Quinn Proposes Relief From Fines, Grading System, for City’s Restaurants
NEW YORK—Restaurant owners may soon get some relief.
Since the city’s A, B, C grading system started in 2010, an increase in fines for New York City restaurants due to health code violations have cost the industry an additional $40 million. Being required by law to display the large black letter grades at the entrance for discerning patrons to see, restaurant owners are anxious not just about the fines—but the difficulty of earning an A.
“Fines should not be about revenue generation,” said Council Speaker Christine Quinn at a press conference on July 8 at Jerry’s Cafe in Lower Manhattan. Quinn has proposed legislation that is expected to shrink the fines back to where they were before the new grading system went into effect.
Implemented to reduce food borne illness and keep the public informed, the grading system led to more frequent inspections and fines. As fines increased, tension between restaurant owners and inspectors also rose. “Every time [an inspector] walks in the door, we just don’t know what is going to happen,” said Leonard de Knegt, owner of Jerry’s Cafe.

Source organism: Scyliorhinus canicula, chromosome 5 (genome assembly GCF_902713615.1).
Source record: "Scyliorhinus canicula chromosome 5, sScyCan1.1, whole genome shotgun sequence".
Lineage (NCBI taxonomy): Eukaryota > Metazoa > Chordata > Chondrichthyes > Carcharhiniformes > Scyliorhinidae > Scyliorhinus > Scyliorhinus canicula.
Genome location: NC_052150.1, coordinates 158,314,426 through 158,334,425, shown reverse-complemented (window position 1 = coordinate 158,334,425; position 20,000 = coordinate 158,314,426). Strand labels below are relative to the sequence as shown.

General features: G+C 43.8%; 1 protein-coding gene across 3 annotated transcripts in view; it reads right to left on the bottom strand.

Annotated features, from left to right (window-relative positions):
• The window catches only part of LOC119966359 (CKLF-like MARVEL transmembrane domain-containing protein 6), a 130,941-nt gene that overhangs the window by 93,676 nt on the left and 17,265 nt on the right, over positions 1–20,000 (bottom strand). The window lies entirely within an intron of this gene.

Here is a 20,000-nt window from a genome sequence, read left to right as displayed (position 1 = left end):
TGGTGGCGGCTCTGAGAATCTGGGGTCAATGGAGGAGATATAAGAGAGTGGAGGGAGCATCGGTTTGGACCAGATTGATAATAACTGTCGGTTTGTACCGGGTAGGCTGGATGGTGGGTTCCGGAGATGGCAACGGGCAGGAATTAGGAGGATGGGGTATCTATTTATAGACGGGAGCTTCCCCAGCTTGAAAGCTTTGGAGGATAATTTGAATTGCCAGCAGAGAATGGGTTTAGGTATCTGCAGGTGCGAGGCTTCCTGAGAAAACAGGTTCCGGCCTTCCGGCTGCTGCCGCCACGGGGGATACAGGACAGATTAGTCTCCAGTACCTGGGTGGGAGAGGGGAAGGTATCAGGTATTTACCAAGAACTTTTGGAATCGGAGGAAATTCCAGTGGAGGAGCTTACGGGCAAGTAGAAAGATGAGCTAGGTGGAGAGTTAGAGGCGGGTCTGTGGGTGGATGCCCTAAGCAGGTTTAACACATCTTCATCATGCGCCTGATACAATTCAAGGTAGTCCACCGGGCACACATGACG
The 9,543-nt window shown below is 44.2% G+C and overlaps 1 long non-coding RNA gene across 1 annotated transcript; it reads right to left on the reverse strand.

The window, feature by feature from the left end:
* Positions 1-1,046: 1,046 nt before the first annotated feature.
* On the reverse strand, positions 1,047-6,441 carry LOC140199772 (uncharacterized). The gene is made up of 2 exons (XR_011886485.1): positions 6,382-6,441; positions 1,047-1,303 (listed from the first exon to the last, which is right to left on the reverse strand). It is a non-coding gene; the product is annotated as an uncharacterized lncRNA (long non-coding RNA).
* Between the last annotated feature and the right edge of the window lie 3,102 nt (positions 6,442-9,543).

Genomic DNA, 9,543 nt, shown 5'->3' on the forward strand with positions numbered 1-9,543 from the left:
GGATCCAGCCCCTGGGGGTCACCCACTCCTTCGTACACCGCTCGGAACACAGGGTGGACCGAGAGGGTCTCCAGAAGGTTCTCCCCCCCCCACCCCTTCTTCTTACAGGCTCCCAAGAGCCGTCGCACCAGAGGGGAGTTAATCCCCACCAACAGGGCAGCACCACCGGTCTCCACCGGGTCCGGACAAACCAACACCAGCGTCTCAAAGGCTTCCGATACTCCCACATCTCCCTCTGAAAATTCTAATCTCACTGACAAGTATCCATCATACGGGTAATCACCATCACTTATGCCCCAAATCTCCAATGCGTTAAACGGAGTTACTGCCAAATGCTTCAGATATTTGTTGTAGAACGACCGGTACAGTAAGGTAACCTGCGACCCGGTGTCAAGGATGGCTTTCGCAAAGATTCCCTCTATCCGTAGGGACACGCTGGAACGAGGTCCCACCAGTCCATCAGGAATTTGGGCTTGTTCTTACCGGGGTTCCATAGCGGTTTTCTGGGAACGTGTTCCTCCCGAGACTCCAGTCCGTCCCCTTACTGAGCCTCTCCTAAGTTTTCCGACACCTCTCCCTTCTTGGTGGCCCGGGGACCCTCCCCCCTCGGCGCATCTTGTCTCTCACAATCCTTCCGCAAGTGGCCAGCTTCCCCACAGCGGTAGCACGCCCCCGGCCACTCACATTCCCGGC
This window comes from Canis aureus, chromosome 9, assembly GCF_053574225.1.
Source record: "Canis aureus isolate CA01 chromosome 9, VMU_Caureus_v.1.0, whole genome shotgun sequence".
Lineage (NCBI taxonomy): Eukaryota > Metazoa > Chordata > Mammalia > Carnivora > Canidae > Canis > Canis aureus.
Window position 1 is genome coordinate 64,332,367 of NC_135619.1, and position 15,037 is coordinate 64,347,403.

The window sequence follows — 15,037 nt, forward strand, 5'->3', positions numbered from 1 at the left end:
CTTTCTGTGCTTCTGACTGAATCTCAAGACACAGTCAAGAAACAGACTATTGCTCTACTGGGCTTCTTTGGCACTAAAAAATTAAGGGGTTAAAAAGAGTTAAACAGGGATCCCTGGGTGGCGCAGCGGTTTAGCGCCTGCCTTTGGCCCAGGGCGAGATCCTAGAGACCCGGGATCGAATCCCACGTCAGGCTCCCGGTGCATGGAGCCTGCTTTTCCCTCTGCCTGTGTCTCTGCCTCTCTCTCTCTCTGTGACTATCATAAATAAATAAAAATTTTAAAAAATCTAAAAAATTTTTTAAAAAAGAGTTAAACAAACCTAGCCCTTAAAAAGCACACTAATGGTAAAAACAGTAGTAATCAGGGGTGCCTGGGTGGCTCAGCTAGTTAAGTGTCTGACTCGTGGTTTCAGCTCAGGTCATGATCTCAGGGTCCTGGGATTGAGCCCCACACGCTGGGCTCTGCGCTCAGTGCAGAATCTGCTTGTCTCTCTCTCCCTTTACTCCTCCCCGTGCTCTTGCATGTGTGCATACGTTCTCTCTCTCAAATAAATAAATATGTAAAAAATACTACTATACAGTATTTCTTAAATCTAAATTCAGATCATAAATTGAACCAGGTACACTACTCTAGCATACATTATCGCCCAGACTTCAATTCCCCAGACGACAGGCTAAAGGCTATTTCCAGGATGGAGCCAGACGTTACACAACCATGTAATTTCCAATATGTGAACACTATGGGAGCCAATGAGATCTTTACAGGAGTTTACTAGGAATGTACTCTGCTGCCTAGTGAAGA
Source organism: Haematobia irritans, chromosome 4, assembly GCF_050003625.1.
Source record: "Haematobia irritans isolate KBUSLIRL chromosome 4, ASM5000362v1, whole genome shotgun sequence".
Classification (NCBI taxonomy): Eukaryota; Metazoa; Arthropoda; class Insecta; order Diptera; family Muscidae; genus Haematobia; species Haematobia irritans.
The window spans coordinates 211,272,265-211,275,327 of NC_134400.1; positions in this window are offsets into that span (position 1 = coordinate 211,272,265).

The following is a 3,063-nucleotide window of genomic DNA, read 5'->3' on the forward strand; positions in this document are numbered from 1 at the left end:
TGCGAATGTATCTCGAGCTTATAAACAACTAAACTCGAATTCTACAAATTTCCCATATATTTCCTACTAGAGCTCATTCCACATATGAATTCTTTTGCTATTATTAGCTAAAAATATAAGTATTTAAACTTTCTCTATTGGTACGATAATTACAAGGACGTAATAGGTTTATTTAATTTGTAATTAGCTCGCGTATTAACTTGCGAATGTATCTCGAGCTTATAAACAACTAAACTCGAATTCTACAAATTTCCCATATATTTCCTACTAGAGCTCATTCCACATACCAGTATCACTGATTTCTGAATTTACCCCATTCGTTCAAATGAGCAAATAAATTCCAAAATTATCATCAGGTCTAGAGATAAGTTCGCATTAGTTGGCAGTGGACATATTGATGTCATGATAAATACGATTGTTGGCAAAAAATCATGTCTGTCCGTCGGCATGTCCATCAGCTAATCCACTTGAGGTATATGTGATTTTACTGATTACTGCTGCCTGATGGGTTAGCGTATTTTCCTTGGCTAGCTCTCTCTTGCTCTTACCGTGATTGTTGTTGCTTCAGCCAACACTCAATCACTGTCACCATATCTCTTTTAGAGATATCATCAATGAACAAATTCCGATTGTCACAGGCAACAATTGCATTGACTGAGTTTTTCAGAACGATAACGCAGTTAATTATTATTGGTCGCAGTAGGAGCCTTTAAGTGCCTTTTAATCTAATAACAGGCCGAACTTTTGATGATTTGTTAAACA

The legislation aims to shift the inspector-owner relationship from antagonism toward collaboration. The bill would offer restaurant owners a chance for educational, ungraded inspections, so owners can learn what to do to get an A. New restaurants would get free consultation inspections. First time violations would be issued as warnings, not fines; fines would be reduced across the board. The legislation will be introduced this summer, or at the latest, in the fall, said Quinn.
City Council sponsors of the legislation want the health department to work more closely with restaurant owners to help them know the code and meet it. More focus on food safety, and less on fines, is good for patrons and restaurants. “It’s not ‘got ya,’ it’s working together,” said Quinn.
Restaurants have complained of getting conflicting instructions from inspectors, and citations for non-food-safety related violations, such as misplaced signs, and dim lighting.
Forty restaurant owners filed a lawsuit against the city on June 11, for $150 million. The suit calls the grading system an unfair tax on small businesses and alleges the Department of Health’s grading system is unconstitutional.